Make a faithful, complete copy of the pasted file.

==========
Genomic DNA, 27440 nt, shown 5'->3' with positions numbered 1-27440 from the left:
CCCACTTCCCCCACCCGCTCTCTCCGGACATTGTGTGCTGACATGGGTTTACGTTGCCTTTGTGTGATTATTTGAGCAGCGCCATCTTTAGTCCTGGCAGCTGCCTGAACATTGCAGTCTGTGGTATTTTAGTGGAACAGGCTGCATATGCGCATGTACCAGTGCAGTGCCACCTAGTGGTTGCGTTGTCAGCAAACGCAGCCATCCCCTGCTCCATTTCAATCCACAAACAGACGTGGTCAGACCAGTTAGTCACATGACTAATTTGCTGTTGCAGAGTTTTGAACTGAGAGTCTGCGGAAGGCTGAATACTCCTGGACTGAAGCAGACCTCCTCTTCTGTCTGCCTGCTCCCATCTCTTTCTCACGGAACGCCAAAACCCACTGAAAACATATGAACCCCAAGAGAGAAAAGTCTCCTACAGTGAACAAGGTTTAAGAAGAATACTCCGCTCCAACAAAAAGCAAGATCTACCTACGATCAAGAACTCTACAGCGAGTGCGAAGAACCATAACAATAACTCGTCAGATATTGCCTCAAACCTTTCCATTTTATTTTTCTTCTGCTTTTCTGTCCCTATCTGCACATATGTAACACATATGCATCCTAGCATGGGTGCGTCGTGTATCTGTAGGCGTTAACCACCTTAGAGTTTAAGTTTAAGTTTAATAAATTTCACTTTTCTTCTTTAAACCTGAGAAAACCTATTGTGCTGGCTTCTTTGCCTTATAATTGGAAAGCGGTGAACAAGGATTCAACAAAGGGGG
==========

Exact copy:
Genomic DNA, 27440 nt, shown 5'->3' with positions numbered 1-27440 from the left:
CCCACTTCCCCCACCCGCTCTCTCCGGACATTGTGTGCTGACATGGGTTTACGTTGCCTTTGTGTGATTATTTGAGCAGCGCCATCTTTAGTCCTGGCAGCTGCCTGAACATTGCAGTCTGTGGTATTTTAGTGGAACAGGCTGCATATGCGCATGTACCAGTGCAGTGCCACCTAGTGGTTGCGTTGTCAGCAAACGCAGCCATCCCCTGCTCCATTTCAATCCACAAACAGACGTGGTCAGACCAGTTAGTCACATGACTAATTTGCTGTTGCAGAGTTTTGAACTGAGAGTCTGCGGAAGGCTGAATACTCCTGGACTGAAGCAGACCTCCTCTTCTGTCTGCCTGCTCCCATCTCTTTCTCACGGAACGCCAAAACCCACTGAAAACATATGAACCCCAAGAGAGAAAAGTCTCCTACAGTGAACAAGGTTTAAGAAGAATACTCCGCTCCAACAAAAAGCAAGATCTACCTACGATCAAGAACTCTACAGCGAGTGCGAAGAACCATAACAATAACTCGTCAGATATTGCCTCAAACCTTTCCATTTTATTTTTCTTCTGCTTTTCTGTCCCTATCTGCACATATGTAACACATATGCATCCTAGCATGGGTGCGTCGTGTATCTGTAGGCGTTAACCACCTTAGAGTTTAAGTTTAAGTTTAATAAATTTCACTTTTCTTCTTTAAACCTGAGAAAACCTATTGTGCTGGCTTCTTTGCCTTATAATTGGAAAGCGGTGAACAAGGATTCAACAAAGGGGG